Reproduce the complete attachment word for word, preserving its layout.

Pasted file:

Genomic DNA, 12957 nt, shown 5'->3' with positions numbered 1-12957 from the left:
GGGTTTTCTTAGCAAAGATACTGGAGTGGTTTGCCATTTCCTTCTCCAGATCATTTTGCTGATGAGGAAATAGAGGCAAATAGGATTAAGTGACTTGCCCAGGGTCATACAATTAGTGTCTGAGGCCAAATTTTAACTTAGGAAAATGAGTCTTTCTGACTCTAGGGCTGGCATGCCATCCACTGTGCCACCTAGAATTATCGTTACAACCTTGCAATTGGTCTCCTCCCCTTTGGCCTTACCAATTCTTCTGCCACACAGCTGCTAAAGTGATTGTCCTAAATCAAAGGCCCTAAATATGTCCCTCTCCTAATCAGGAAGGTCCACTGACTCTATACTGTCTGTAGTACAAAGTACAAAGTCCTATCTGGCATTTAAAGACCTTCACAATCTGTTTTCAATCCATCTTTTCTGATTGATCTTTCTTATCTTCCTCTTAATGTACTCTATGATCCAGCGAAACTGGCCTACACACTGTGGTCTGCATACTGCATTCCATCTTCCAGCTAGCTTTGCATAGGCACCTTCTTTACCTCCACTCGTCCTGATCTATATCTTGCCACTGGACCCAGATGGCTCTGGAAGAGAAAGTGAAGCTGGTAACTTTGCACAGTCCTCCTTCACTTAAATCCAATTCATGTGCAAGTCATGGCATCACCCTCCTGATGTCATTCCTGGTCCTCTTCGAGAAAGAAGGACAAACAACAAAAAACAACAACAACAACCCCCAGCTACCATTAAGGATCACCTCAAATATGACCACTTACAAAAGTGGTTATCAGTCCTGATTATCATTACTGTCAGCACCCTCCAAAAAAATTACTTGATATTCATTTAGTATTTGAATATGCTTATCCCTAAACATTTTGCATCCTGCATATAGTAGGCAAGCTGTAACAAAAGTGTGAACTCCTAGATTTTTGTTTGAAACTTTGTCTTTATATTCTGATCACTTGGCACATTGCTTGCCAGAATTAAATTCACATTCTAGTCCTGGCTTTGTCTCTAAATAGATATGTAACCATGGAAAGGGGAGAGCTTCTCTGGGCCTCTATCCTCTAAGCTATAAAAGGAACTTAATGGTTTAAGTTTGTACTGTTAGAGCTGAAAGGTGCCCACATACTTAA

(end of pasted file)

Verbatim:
Genomic DNA, 12957 nt, shown 5'->3' with positions numbered 1-12957 from the left:
GGGTTTTCTTAGCAAAGATACTGGAGTGGTTTGCCATTTCCTTCTCCAGATCATTTTGCTGATGAGGAAATAGAGGCAAATAGGATTAAGTGACTTGCCCAGGGTCATACAATTAGTGTCTGAGGCCAAATTTTAACTTAGGAAAATGAGTCTTTCTGACTCTAGGGCTGGCATGCCATCCACTGTGCCACCTAGAATTATCGTTACAACCTTGCAATTGGTCTCCTCCCCTTTGGCCTTACCAATTCTTCTGCCACACAGCTGCTAAAGTGATTGTCCTAAATCAAAGGCCCTAAATATGTCCCTCTCCTAATCAGGAAGGTCCACTGACTCTATACTGTCTGTAGTACAAAGTACAAAGTCCTATCTGGCATTTAAAGACCTTCACAATCTGTTTTCAATCCATCTTTTCTGATTGATCTTTCTTATCTTCCTCTTAATGTACTCTATGATCCAGCGAAACTGGCCTACACACTGTGGTCTGCATACTGCATTCCATCTTCCAGCTAGCTTTGCATAGGCACCTTCTTTACCTCCACTCGTCCTGATCTATATCTTGCCACTGGACCCAGATGGCTCTGGAAGAGAAAGTGAAGCTGGTAACTTTGCACAGTCCTCCTTCACTTAAATCCAATTCATGTGCAAGTCATGGCATCACCCTCCTGATGTCATTCCTGGTCCTCTTCGAGAAAGAAGGACAAACAACAAAAAACAACAACAACAACCCCCAGCTACCATTAAGGATCACCTCAAATATGACCACTTACAAAAGTGGTTATCAGTCCTGATTATCATTACTGTCAGCACCCTCCAAAAAAATTACTTGATATTCATTTAGTATTTGAATATGCTTATCCCTAAACATTTTGCATCCTGCATATAGTAGGCAAGCTGTAACAAAAGTGTGAACTCCTAGATTTTTGTTTGAAACTTTGTCTTTATATTCTGATCACTTGGCACATTGCTTGCCAGAATTAAATTCACATTCTAGTCCTGGCTTTGTCTCTAAATAGATATGTAACCATGGAAAGGGGAGAGCTTCTCTGGGCCTCTATCCTCTAAGCTATAAAAGGAACTTAATGGTTTAAGTTTGTACTGTTAGAGCTGAAAGGTGCCCACATACTTAA